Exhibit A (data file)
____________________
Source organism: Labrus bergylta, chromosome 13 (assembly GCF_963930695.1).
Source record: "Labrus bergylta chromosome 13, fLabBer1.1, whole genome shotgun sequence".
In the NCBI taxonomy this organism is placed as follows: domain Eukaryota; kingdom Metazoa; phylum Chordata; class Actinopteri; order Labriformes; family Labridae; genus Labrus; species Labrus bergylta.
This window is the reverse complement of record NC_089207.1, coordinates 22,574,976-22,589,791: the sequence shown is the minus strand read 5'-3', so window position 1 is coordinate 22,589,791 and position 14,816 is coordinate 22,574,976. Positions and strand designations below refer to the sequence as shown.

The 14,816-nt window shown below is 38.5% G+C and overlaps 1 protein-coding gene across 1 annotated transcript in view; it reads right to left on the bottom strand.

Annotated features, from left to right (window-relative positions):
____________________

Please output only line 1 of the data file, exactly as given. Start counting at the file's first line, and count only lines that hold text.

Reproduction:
Source organism: Labrus bergylta, chromosome 13 (assembly GCF_963930695.1).